Christopher Meyer (Fattboy/Fatts)
There has been a lot of buzz going around lately about the newly-formed band that Mike Ducak is fronting, and tonight I am discussing it with him via telephone, as juggling work and a band while married can take up a good sum of your time.
He is kind, polite and intelligent. He speaks in monotone, which I find interesting as he could just as quickly hang up the phone, grab a mic, and turn his vocals into a strapping and compelling masterpiece of thrash.
I dial his number, he picks up, and our story begins…
Raz Mataz Magazine (RMM): What did you name the band?
Mike Ducak (MD): Right now we’re called The Resurrection. We might change it somewhere down the road.
RMM: Why did you pick that name?
MD: The thing is, this isn’t so much a band as a project. Our good friend, Chris Meyer, who was commonly known as ‘Fattboy’, started a band some years back and had a bunch of songs written, but he was killed in a car crash on December 20, 2010, before he had a chance to perform the music. So this band really exists to pay tribute to him. We’re trying to bring him back to life, so to speak.
RMM: I’m very sorry to hear that. It’s nice of you guys to be doing this. Who is in this band?
MD: I do all the vocals. Josh Brown plays guitar, Curtis Dodds plays bass, and Andrew Johnston plays drums.
RMM: How would you describe your sound?
MD: Hmm. I would describe us as a thrash band, maybe a modern take on old-school thrash, I guess. I find it hard to describe our sound objectively, but it’s definitely heavy and thrashy.
RMM: How did you all become involved in this project and when did it start?
MD: That’s kind of complicated. Chris ‘Fattboy’ and Johnston started this band maybe three years ago, [or] something like that. Eventually they recruited Curtis to play bass. I did vocals on and off but I didn’t want to commit to it. We were all from the same neighbourhood, same high schools. Chris was probably the biggest metalhead I know and he was a great guitar player, so it was good to see him putting it to use again.
Then Chris was killed in the crash. That was a big shock to everyone, and it effectively killed the band. It was actually my wife who had the idea that we should try to continue the band and do a tribute show for Chris. It gave us a sense of purpose, and a way to deal with the whole thing, you know? But first, we had to find a guitarist to fill in. Josh was a natural fit. We were in a band called Dark Matter together – really groovy, heavy stuff. So we dragged him into it and we’ve been rolling since.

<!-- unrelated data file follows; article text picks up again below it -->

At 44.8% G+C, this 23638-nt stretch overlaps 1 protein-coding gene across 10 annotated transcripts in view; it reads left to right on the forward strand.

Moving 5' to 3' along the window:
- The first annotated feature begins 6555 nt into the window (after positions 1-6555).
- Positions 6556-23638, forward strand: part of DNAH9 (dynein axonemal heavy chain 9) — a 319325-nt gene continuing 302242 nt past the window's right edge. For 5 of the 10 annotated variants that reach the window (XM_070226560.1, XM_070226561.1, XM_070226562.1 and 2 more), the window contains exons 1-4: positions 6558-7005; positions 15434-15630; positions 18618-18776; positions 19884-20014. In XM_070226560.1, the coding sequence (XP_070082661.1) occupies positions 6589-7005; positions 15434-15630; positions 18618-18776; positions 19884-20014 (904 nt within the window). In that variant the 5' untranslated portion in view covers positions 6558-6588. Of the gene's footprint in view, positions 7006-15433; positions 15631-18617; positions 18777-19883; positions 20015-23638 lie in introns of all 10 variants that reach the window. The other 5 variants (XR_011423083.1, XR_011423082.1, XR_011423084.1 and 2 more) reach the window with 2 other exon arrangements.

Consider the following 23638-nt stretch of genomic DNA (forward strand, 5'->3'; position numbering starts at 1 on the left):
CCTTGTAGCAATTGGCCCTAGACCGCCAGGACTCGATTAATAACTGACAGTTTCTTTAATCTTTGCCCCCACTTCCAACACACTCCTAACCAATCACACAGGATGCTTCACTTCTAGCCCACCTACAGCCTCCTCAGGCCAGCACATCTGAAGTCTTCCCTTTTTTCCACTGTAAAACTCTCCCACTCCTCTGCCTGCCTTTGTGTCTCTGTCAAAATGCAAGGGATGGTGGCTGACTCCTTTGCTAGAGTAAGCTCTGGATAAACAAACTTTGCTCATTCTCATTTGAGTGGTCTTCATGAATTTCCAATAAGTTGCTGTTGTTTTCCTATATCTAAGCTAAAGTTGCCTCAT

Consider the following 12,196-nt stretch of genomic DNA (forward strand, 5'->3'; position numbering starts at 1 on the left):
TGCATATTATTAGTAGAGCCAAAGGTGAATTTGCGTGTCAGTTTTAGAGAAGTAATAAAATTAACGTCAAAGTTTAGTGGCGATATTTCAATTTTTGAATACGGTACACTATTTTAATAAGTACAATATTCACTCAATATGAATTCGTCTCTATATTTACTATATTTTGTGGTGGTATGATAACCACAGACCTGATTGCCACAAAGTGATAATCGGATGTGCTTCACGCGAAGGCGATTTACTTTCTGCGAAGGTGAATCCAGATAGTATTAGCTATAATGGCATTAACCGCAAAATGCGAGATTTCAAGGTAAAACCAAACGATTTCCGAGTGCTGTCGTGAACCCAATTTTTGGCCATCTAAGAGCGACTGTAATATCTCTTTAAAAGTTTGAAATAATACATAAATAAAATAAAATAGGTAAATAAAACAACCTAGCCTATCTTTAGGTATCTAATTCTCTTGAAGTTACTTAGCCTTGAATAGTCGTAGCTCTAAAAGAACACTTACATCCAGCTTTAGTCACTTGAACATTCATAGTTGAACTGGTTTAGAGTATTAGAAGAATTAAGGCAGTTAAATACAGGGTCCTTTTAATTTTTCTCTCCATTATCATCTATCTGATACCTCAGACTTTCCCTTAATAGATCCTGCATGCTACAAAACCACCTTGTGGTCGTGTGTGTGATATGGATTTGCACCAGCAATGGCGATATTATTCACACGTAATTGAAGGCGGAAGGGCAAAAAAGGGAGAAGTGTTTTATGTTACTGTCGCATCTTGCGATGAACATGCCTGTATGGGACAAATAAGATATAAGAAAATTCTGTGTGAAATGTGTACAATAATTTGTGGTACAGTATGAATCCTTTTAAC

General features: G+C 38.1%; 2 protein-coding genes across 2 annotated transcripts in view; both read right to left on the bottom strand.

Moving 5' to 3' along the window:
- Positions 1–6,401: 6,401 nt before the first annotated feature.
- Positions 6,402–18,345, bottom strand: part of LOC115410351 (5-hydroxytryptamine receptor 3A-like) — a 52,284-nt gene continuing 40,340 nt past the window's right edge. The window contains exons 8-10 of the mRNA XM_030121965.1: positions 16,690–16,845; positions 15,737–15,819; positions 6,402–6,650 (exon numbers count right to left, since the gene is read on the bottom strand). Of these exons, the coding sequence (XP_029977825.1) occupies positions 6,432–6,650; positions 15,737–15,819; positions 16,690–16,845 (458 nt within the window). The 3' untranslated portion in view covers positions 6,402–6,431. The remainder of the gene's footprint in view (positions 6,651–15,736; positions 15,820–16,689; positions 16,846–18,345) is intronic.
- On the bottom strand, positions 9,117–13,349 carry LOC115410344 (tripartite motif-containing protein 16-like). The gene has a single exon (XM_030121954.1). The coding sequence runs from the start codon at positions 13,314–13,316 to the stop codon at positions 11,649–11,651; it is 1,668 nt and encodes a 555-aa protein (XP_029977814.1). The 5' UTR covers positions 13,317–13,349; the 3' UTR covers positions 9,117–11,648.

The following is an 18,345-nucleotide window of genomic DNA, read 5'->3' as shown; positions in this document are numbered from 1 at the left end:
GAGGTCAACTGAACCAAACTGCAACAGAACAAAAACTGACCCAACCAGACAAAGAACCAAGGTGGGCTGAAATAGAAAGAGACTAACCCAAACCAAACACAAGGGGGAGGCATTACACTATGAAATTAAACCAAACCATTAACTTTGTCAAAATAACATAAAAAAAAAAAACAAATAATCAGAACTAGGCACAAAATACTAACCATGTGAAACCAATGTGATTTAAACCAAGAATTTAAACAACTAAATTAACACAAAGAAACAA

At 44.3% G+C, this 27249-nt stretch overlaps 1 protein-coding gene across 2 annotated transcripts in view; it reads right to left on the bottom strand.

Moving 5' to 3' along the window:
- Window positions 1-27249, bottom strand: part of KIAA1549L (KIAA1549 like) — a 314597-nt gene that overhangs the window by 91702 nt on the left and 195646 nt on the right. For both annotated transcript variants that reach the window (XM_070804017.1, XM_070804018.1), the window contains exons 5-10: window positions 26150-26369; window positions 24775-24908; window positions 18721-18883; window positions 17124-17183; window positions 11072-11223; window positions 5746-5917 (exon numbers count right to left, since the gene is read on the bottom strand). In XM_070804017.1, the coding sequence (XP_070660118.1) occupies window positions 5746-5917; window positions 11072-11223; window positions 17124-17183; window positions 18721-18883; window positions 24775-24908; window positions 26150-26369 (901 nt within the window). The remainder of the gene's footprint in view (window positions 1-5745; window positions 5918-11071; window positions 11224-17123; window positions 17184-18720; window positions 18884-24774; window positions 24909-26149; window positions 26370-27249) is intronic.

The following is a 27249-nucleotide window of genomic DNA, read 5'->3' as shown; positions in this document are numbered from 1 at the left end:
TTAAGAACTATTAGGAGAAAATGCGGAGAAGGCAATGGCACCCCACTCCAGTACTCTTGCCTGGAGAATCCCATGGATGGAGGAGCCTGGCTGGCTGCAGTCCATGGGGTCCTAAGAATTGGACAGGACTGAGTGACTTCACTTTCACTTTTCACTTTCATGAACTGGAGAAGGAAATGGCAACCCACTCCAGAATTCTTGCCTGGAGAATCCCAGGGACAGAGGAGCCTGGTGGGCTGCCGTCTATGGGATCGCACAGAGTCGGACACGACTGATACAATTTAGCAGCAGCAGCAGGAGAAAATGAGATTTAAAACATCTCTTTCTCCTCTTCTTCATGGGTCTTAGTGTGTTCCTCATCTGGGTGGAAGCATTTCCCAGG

RMM: How far do you plan to go with this band, and will you be recording an album at some point?
MD:Not sure, and I hope so (laughs). We’re having too much fun to call it quits any time soon. A buddy of ours has recording gear so we’re hoping to cut a record on the cheap at some point. It’s part of the whole vision, to have Chris’s music set in stone.
RMM: What are some of your songs about?
MD:I tried to keep all the songs relevant to the nature of the project. So there are songs dealing with death, in general, and Chris’ death, specifically. Two songs are about music, using fire as a metaphor for the passion for heavy music. The flames of Chris’ music were almost extinguished, but we’re trying to stoke that shit into a huge blaze now, so to speak. Also Chris and I shared an interest in astronomy and cosmology, so there’s a song on that subject.
RMM: Who does most of the song writing or is it a complete group process?
MD:Most of the material was written and arranged by Chris and Andrew before he died. We wrote one new song using some of Chris’ unfinished riffs, and that was a totally collaborative effort. Plus, we’ve been playing one of Josh’s songs that he’s been carrying around for years.
RMM: What has been the toughest challenge within the band so far?
MD:Imagine a bass player and a drummer trying to teach songs to a guitarist, without any recorded material for reference. It was an interesting process. Actually for two of the songs they had rough jam-room recordings, but for the other three it kind of felt like we were pulling them out of thin air. I had only heard the first two songs, so it was mostly new to me, as well. Fortunately Curtis and Andrew both knew some of the riffs on guitar and could show them to Josh. For the lead parts they tried to explain what Chris had played and Josh just took his best guess. It took a lot of time but it actually went better than I had expected.
RMM: Is there a particular artist or band that has influenced your sound?
MD:In a lot of Chris’ riffs I hear shades of Slayer and Death. We all listen to different stuff but common influences are probably Pantera, Sepultura, Carcass, Testament, stuff like that.
RMM: How often does the band practice?
MD:We’ve taken over Josh’s basement for rehearsals. It’s a nice space with a leather couch and a little flat-panel TV so we can watch hockey while we practice. We’ve been going two or sometimes three times a week to get ready for our first show.
Since the beginning, our purpose has been to play a tribute show and give everyone a chance to really celebrate Chris’ life and hear his music. The show [was] at Jersey’s in Burlington on February 11. It’s also a fundraiser for the Music Therapy program at Sick Kids hospital. Try to make something positive from it, you know?
We’re expecting a lot of old friends to come out so it should be a really good time, and probably an emotional event for some people. I just want people to get a sense of the effort and passion Chris put into this music. Finally it will be heard.
For more on The Resurrection visit: